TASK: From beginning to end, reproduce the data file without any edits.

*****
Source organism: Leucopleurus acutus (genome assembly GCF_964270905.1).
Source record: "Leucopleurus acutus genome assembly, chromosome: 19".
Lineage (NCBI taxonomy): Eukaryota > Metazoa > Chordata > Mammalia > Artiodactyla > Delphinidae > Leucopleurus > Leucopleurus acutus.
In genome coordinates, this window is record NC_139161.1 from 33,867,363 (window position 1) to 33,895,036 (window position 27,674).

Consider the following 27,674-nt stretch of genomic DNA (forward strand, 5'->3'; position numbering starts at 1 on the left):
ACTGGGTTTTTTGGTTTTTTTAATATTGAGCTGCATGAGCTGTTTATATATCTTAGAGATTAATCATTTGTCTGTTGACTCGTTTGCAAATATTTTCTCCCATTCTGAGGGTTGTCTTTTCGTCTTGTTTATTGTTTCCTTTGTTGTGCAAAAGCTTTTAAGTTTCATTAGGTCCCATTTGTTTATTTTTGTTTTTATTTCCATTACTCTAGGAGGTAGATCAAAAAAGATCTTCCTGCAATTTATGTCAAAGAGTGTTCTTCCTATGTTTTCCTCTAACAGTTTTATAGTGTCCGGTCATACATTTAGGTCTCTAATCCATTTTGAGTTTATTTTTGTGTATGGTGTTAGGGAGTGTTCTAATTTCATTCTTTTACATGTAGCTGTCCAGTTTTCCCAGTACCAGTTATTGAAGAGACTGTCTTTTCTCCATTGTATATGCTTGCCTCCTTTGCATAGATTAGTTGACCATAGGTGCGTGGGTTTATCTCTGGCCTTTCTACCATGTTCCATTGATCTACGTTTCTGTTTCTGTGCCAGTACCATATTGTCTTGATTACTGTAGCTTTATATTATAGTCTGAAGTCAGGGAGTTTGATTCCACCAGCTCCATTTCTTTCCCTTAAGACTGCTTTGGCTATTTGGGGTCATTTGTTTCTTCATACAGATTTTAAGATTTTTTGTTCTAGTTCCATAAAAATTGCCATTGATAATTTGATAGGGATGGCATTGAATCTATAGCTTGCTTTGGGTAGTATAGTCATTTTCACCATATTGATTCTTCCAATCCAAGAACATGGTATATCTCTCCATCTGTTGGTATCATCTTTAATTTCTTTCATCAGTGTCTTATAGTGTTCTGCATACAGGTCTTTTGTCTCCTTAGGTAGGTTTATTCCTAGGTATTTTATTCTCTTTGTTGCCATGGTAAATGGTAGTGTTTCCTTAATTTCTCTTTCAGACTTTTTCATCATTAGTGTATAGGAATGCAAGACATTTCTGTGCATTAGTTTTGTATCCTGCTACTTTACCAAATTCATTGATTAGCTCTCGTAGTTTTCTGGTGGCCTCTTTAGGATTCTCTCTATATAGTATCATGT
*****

Source organism: Leucopleurus acutus (genome assembly GCF_964270905.1).
Source record: "Leucopleurus acutus genome assembly, chromosome: 19".
Lineage (NCBI taxonomy): Eukaryota > Metazoa > Chordata > Mammalia > Artiodactyla > Delphinidae > Leucopleurus > Leucopleurus acutus.
In genome coordinates, this window is record NC_139161.1 from 33,867,363 (window position 1) to 33,895,036 (window position 27,674).

Consider the following 27,674-nt stretch of genomic DNA (forward strand, 5'->3'; position numbering starts at 1 on the left):
ACTGGGTTTTTTGGTTTTTTTAATATTGAGCTGCATGAGCTGTTTATATATCTTAGAGATTAATCATTTGTCTGTTGACTCGTTTGCAAATATTTTCTCCCATTCTGAGGGTTGTCTTTTCGTCTTGTTTATTGTTTCCTTTGTTGTGCAAAAGCTTTTAAGTTTCATTAGGTCCCATTTGTTTATTTTTGTTTTTATTTCCATTACTCTAGGAGGTAGATCAAAAAAGATCTTCCTGCAATTTATGTCAAAGAGTGTTCTTCCTATGTTTTCCTCTAACAGTTTTATAGTGTCCGGTCATACATTTAGGTCTCTAATCCATTTTGAGTTTATTTTTGTGTATGGTGTTAGGGAGTGTTCTAATTTCATTCTTTTACATGTAGCTGTCCAGTTTTCCCAGTACCAGTTATTGAAGAGACTGTCTTTTCTCCATTGTATATGCTTGCCTCCTTTGCATAGATTAGTTGACCATAGGTGCGTGGGTTTATCTCTGGCCTTTCTACCATGTTCCATTGATCTACGTTTCTGTTTCTGTGCCAGTACCATATTGTCTTGATTACTGTAGCTTTATATTATAGTCTGAAGTCAGGGAGTTTGATTCCACCAGCTCCATTTCTTTCCCTTAAGACTGCTTTGGCTATTTGGGGTCATTTGTTTCTTCATACAGATTTTAAGATTTTTTGTTCTAGTTCCATAAAAATTGCCATTGATAATTTGATAGGGATGGCATTGAATCTATAGCTTGCTTTGGGTAGTATAGTCATTTTCACCATATTGATTCTTCCAATCCAAGAACATGGTATATCTCTCCATCTGTTGGTATCATCTTTAATTTCTTTCATCAGTGTCTTATAGTGTTCTGCATACAGGTCTTTTGTCTCCTTAGGTAGGTTTATTCCTAGGTATTTTATTCTCTTTGTTGCCATGGTAAATGGTAGTGTTTCCTTAATTTCTCTTTCAGACTTTTTCATCATTAGTGTATAGGAATGCAAGACATTTCTGTGCATTAGTTTTGTATCCTGCTACTTTACCAAATTCATTGATTAGCTCTCGTAGTTTTCTGGTGGCCTCTTTAGGATTCTCTCTATATAGTATCATGT